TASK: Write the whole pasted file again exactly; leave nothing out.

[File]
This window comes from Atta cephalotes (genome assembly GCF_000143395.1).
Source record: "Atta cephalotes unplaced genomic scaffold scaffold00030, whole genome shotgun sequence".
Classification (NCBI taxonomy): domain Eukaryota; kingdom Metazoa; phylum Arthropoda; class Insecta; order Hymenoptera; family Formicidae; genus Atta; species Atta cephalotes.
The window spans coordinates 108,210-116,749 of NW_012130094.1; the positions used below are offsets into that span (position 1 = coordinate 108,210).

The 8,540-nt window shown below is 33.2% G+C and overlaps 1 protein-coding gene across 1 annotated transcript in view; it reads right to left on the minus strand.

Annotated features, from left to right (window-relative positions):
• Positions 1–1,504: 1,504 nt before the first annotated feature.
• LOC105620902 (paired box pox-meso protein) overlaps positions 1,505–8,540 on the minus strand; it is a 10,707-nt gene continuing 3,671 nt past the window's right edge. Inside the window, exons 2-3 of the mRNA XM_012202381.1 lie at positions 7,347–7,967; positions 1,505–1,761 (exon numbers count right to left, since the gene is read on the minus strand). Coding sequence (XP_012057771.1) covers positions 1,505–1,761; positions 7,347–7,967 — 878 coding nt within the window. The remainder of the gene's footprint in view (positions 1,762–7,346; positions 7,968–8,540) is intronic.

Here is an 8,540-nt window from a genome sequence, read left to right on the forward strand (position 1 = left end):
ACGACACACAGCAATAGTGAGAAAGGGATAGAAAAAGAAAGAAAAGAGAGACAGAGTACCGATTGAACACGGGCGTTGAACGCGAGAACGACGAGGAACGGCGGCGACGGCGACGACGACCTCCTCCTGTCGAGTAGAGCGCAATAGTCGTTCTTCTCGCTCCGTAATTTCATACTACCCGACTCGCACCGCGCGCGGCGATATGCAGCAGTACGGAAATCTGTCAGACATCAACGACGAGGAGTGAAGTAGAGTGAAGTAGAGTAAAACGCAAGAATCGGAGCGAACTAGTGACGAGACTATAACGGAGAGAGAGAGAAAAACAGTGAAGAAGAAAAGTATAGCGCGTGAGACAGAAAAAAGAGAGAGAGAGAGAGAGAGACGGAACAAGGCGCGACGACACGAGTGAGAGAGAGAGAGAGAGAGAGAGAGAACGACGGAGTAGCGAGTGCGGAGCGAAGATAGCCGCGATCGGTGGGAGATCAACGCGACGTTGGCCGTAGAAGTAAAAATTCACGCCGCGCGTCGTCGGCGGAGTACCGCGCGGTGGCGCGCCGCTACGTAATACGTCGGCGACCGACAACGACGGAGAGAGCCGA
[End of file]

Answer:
This window comes from Atta cephalotes (genome assembly GCF_000143395.1).
Source record: "Atta cephalotes unplaced genomic scaffold scaffold00030, whole genome shotgun sequence".
Classification (NCBI taxonomy): domain Eukaryota; kingdom Metazoa; phylum Arthropoda; class Insecta; order Hymenoptera; family Formicidae; genus Atta; species Atta cephalotes.
The window spans coordinates 108,210-116,749 of NW_012130094.1; the positions used below are offsets into that span (position 1 = coordinate 108,210).

The 8,540-nt window shown below is 33.2% G+C and overlaps 1 protein-coding gene across 1 annotated transcript in view; it reads right to left on the minus strand.

Annotated features, from left to right (window-relative positions):
• Positions 1–1,504: 1,504 nt before the first annotated feature.
• LOC105620902 (paired box pox-meso protein) overlaps positions 1,505–8,540 on the minus strand; it is a 10,707-nt gene continuing 3,671 nt past the window's right edge. Inside the window, exons 2-3 of the mRNA XM_012202381.1 lie at positions 7,347–7,967; positions 1,505–1,761 (exon numbers count right to left, since the gene is read on the minus strand). Coding sequence (XP_012057771.1) covers positions 1,505–1,761; positions 7,347–7,967 — 878 coding nt within the window. The remainder of the gene's footprint in view (positions 1,762–7,346; positions 7,968–8,540) is intronic.

Here is an 8,540-nt window from a genome sequence, read left to right on the forward strand (position 1 = left end):
ACGACACACAGCAATAGTGAGAAAGGGATAGAAAAAGAAAGAAAAGAGAGACAGAGTACCGATTGAACACGGGCGTTGAACGCGAGAACGACGAGGAACGGCGGCGACGGCGACGACGACCTCCTCCTGTCGAGTAGAGCGCAATAGTCGTTCTTCTCGCTCCGTAATTTCATACTACCCGACTCGCACCGCGCGCGGCGATATGCAGCAGTACGGAAATCTGTCAGACATCAACGACGAGGAGTGAAGTAGAGTGAAGTAGAGTAAAACGCAAGAATCGGAGCGAACTAGTGACGAGACTATAACGGAGAGAGAGAGAAAAACAGTGAAGAAGAAAAGTATAGCGCGTGAGACAGAAAAAAGAGAGAGAGAGAGAGAGAGACGGAACAAGGCGCGACGACACGAGTGAGAGAGAGAGAGAGAGAGAGAGAGAACGACGGAGTAGCGAGTGCGGAGCGAAGATAGCCGCGATCGGTGGGAGATCAACGCGACGTTGGCCGTAGAAGTAAAAATTCACGCCGCGCGTCGTCGGCGGAGTACCGCGCGGTGGCGCGCCGCTACGTAATACGTCGGCGACCGACAACGACGGAGAGAGCCGA